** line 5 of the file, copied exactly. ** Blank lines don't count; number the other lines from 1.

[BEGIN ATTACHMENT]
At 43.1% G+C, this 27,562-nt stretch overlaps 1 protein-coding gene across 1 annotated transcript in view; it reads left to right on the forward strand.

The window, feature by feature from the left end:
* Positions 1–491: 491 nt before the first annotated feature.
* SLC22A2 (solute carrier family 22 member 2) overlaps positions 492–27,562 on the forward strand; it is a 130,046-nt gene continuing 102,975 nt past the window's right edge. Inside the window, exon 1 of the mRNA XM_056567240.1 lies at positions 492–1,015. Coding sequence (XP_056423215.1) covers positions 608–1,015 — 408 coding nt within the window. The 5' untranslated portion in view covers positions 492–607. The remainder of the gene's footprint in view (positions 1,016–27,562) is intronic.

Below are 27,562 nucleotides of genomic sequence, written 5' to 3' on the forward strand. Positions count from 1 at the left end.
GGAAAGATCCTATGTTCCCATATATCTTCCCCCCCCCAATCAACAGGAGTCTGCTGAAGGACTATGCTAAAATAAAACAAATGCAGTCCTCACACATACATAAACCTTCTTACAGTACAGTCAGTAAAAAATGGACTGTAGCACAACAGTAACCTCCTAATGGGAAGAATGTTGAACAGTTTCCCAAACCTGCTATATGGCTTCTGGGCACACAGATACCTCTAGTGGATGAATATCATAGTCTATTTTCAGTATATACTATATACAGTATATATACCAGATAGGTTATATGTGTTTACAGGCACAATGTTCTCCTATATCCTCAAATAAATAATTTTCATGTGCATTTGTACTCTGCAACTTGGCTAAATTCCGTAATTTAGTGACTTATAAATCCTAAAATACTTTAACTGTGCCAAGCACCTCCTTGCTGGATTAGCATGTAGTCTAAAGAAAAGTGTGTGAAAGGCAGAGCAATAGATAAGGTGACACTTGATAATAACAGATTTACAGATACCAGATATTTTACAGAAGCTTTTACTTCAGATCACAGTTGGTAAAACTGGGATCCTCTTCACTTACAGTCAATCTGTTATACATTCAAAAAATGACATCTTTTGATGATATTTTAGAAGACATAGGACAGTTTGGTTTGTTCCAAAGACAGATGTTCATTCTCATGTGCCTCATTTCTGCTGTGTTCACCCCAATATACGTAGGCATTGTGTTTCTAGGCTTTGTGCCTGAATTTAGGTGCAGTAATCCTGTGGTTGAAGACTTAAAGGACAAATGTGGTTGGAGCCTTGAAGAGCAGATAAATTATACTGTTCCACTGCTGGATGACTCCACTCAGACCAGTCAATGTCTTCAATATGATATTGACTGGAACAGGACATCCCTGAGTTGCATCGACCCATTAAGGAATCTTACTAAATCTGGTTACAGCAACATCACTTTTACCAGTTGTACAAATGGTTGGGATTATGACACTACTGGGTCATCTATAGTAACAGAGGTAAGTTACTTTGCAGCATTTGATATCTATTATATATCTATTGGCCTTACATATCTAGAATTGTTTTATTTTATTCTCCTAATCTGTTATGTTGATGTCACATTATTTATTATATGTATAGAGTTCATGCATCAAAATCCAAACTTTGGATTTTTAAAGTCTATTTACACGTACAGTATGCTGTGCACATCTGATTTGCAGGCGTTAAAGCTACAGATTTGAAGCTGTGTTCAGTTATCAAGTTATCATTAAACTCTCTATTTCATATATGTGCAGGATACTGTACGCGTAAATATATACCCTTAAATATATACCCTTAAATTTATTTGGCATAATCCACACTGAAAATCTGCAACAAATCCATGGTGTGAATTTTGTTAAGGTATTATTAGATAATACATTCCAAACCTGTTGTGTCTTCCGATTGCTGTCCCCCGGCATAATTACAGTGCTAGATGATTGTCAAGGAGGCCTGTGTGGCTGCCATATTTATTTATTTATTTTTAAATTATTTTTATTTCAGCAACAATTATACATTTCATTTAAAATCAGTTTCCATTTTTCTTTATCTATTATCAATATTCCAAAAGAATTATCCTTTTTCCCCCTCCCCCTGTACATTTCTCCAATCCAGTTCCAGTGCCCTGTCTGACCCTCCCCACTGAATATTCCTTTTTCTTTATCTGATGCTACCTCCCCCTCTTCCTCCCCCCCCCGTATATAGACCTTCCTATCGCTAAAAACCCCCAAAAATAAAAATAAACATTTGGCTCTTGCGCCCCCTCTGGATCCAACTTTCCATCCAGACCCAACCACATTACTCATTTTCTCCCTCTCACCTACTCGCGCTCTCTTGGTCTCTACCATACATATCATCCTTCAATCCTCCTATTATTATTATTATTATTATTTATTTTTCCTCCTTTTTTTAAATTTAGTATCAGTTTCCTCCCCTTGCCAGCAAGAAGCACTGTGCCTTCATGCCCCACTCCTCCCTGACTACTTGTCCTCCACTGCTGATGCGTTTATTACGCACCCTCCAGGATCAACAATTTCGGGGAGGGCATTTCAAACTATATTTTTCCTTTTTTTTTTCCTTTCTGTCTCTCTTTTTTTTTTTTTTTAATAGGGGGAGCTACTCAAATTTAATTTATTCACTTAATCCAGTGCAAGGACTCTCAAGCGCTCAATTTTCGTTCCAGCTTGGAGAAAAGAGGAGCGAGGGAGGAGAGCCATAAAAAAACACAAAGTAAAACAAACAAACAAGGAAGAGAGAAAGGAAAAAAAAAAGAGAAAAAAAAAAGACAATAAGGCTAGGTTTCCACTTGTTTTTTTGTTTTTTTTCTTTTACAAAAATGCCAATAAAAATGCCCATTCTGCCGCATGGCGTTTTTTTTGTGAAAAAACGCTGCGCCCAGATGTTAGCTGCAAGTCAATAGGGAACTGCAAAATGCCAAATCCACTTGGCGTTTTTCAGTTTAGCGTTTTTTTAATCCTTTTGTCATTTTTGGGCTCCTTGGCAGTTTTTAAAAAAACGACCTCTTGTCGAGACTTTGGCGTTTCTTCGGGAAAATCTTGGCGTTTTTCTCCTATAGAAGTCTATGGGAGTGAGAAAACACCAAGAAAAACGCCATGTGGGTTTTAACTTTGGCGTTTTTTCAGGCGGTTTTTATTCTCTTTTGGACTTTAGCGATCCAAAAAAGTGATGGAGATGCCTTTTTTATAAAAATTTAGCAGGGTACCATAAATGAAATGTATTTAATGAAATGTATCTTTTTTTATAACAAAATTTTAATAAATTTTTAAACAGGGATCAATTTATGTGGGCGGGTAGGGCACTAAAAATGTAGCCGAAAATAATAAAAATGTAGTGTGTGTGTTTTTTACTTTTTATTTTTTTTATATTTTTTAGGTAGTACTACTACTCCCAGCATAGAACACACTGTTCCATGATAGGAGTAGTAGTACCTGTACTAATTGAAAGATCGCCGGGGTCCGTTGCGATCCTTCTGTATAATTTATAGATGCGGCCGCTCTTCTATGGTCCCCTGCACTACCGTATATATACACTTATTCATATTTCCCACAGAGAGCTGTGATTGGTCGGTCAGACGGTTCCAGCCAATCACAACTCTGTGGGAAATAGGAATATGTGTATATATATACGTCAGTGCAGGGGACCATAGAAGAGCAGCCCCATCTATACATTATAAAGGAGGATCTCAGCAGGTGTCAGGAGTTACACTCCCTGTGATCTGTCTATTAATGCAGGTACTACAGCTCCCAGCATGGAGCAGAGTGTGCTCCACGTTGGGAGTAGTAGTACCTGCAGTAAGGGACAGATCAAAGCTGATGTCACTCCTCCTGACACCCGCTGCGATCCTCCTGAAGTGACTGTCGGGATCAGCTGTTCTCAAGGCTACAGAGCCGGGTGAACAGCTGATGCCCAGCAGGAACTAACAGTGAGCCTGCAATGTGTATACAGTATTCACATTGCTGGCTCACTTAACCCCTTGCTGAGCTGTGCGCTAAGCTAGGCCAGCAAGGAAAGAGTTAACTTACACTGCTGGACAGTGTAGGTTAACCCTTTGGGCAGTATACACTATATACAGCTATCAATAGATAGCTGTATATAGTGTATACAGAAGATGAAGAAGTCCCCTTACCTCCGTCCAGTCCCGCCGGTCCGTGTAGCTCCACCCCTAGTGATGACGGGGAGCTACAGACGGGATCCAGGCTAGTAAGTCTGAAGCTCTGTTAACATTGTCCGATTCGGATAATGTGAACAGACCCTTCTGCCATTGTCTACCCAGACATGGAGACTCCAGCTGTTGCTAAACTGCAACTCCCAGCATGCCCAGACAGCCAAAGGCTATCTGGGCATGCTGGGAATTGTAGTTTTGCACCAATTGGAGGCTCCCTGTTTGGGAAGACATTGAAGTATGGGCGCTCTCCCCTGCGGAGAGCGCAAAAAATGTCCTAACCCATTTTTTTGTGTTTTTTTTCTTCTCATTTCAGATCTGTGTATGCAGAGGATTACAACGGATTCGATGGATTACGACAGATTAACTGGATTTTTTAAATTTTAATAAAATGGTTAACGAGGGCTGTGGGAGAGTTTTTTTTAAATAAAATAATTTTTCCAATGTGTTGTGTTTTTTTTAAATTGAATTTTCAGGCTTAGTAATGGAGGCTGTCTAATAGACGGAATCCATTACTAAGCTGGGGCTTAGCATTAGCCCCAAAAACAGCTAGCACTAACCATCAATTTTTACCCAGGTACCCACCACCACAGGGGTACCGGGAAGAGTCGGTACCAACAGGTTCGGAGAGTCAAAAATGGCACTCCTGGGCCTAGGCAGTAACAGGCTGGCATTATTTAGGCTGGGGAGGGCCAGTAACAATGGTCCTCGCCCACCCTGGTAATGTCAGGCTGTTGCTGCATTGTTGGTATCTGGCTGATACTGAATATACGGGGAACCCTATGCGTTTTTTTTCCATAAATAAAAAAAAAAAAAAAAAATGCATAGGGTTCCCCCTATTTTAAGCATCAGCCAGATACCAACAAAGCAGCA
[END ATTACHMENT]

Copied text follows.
Below are 27,562 nucleotides of genomic sequence, written 5' to 3' on the forward strand. Positions count from 1 at the left end.